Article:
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April 2014

When our cover story writer Michael Estrin began working on "Pleading for Justice", he hoped to be a fly on the wall during negotiations between a Los Angeles County public defender and a prosecutor. However, he quickly realized that, thanks to attorney-client privilege, that wasn't in the cards. So he set out to find a public defender willing to talk on the record, which proved to be an unexpected challenge. "Usually lawyers are asking, 'How can we be profiled in a feature?' " says Estrin. Not so with PDs. "It wouldn't help them do their job."

After more than a dozen noes, Estrin found Elena Saris. Though she was initially wary of talking to a journalist, Saris eventually agreed to be interviewed and photographed - and she put him in touch with a former client who was willing to talk about his experience.

The resulting piece is an inside look at how the system really works in the biggest and oldest public defender's office in the country.

Estrin has a lot of respect for what public defenders do. "They have a certain type of mental toughness," says Estrin. "They're standing up for something probably no one believes in."

To learn more about the technical ins and outs of plea bargains, be sure to read this month's MCLE article ("Plea Bargaining Demystified").

On the civil side, contributing writer Pamela MacLean takes a look at the frequent use of anti-SLAPP motions in California ("Getting SLAPPed Around"). MacLean viewed the 1992 statute outlawing certain strategic lawsuits against public participation as "an extremely valuable tool that's very helpful to small organizations, individuals, and the news media who stand up to powerful companies, organizations, and individuals."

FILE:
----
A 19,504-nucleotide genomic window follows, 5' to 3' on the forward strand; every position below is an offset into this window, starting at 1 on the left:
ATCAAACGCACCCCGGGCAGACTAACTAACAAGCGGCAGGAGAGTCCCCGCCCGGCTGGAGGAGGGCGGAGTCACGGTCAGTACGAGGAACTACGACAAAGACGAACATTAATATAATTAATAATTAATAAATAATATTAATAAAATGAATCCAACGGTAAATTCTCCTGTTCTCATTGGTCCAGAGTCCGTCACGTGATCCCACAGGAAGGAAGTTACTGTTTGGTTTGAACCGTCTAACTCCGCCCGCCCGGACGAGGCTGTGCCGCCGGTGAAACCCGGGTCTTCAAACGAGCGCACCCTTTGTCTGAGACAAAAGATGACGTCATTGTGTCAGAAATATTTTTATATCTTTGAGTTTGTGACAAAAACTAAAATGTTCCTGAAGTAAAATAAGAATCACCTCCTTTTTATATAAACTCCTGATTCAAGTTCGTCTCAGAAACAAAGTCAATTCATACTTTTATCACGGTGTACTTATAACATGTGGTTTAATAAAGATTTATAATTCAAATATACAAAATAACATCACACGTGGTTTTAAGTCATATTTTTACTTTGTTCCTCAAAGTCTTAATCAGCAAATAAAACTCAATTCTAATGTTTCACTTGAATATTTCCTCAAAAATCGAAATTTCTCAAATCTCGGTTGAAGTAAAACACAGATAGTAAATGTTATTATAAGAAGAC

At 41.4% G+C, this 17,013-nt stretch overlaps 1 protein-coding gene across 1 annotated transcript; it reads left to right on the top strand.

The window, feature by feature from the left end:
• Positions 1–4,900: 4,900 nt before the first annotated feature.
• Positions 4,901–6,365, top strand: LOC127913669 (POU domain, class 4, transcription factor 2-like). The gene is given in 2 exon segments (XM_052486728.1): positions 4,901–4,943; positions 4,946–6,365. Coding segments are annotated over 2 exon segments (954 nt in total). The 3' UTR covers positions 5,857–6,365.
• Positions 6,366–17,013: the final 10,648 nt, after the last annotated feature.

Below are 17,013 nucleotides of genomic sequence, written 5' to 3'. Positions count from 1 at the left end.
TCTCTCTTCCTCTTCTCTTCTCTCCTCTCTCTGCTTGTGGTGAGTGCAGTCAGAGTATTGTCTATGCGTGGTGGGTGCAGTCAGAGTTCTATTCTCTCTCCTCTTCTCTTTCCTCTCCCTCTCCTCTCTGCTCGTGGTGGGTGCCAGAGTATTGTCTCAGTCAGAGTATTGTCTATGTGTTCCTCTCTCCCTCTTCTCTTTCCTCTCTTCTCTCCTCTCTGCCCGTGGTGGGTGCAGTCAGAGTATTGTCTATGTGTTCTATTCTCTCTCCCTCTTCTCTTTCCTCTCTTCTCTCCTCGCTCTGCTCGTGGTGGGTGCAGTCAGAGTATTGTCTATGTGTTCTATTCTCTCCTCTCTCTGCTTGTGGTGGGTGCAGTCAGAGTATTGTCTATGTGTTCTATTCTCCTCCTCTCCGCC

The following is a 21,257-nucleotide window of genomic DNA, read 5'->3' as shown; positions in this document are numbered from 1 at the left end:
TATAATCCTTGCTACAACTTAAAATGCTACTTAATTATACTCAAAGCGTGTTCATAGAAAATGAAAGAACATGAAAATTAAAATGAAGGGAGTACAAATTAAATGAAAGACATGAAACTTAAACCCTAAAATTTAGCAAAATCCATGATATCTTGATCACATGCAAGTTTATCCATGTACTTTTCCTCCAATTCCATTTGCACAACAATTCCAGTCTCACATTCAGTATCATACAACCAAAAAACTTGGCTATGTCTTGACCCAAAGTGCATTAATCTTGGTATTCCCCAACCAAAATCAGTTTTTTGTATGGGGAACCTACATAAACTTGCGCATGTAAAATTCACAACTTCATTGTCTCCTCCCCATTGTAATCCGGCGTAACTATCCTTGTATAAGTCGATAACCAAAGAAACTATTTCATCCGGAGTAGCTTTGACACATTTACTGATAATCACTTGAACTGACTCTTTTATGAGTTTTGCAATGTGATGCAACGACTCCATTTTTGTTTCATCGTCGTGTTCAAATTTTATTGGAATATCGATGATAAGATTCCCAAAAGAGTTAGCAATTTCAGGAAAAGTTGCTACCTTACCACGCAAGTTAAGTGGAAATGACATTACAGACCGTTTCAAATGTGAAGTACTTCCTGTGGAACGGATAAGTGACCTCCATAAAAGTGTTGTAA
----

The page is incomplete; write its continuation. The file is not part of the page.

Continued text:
But after extensive reporting, research, and interviews, she acknowledges that it can get abused. "I don't think it's the majority of cases, but in a minority of instances it can cause a lot of mischief for legitimate lawsuits."

With a split in the various courts of appeal on how to apply the anti-SLAPP statute, MacLean notes that at some point the state Supreme Court will need to weigh in and address the issue.

And finally, this month we include an excerpt from our Legally Speaking interview series, in which a panel of experts imagine what would happen if someone very much like Edward Snowden were brought to trial in the United States ("The Trial of 'Edward Snowman,'"). California Lawyer's previous editor, Martin Lasden, and Evan Lee of UC Hastings law school organized the panel, which included former U.S. Attorney Joseph Russoniello, defense lawyer Abbe Lowell, and the New York Times's Charlie Savage.

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